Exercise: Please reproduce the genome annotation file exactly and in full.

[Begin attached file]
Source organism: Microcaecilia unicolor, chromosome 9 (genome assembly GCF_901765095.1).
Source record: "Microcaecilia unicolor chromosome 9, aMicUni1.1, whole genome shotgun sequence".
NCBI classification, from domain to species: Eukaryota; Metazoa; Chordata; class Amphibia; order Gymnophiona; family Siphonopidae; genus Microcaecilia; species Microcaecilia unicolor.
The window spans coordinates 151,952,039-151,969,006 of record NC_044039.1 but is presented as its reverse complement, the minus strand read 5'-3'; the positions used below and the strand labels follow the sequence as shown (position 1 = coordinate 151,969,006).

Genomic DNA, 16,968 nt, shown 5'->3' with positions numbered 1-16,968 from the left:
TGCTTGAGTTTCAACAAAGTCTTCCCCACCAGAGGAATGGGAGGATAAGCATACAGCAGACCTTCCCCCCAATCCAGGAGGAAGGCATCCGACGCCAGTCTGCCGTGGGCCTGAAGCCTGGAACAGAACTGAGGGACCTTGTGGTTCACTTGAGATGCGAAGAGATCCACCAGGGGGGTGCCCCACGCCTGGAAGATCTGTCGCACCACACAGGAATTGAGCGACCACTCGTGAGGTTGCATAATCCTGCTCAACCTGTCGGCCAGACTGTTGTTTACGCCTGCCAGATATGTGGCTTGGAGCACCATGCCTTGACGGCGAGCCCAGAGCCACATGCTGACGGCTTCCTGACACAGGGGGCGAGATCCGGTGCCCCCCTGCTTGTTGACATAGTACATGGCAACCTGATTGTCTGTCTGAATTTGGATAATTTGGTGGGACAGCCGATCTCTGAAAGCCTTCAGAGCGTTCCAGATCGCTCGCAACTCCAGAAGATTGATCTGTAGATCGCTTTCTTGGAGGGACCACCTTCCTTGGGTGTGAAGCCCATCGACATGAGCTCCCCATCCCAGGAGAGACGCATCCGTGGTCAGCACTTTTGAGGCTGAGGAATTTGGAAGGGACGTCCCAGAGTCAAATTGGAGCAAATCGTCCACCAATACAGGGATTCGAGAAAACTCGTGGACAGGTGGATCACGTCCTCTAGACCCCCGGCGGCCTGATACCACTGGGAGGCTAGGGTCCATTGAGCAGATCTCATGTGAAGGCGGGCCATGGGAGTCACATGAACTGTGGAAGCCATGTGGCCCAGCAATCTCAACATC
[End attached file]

Source organism: Microcaecilia unicolor, chromosome 9 (genome assembly GCF_901765095.1).
Source record: "Microcaecilia unicolor chromosome 9, aMicUni1.1, whole genome shotgun sequence".
NCBI classification, from domain to species: Eukaryota; Metazoa; Chordata; class Amphibia; order Gymnophiona; family Siphonopidae; genus Microcaecilia; species Microcaecilia unicolor.
The window spans coordinates 151,952,039-151,969,006 of record NC_044039.1 but is presented as its reverse complement, the minus strand read 5'-3'; the positions used below and the strand labels follow the sequence as shown (position 1 = coordinate 151,969,006).

Genomic DNA, 16,968 nt, shown 5'->3' with positions numbered 1-16,968 from the left:
TGCTTGAGTTTCAACAAAGTCTTCCCCACCAGAGGAATGGGAGGATAAGCATACAGCAGACCTTCCCCCCAATCCAGGAGGAAGGCATCCGACGCCAGTCTGCCGTGGGCCTGAAGCCTGGAACAGAACTGAGGGACCTTGTGGTTCACTTGAGATGCGAAGAGATCCACCAGGGGGGTGCCCCACGCCTGGAAGATCTGTCGCACCACACAGGAATTGAGCGACCACTCGTGAGGTTGCATAATCCTGCTCAACCTGTCGGCCAGACTGTTGTTTACGCCTGCCAGATATGTGGCTTGGAGCACCATGCCTTGACGGCGAGCCCAGAGCCACATGCTGACGGCTTCCTGACACAGGGGGCGAGATCCGGTGCCCCCCTGCTTGTTGACATAGTACATGGCAACCTGATTGTCTGTCTGAATTTGGATAATTTGGTGGGACAGCCGATCTCTGAAAGCCTTCAGAGCGTTCCAGATCGCTCGCAACTCCAGAAGATTGATCTGTAGATCGCTTTCTTGGAGGGACCACCTTCCTTGGGTGTGAAGCCCATCGACATGAGCTCCCCATCCCAGGAGAGACGCATCCGTGGTCAGCACTTTTGAGGCTGAGGAATTTGGAAGGGACGTCCCAGAGTCAAATTGGAGCAAATCGTCCACCAATACAGGGATTCGAGAAAACTCGTGGACAGGTGGATCACGTCCTCTAGACCCCCGGCGGCCTGATACCACTGGGAGGCTAGGGTCCATTGAGCAGATCTCATGTGAAGGCGGGCCATGGGAGTCACATGAACTGTGGAAGCCATGTGGCCCAGCAATCTCAACATC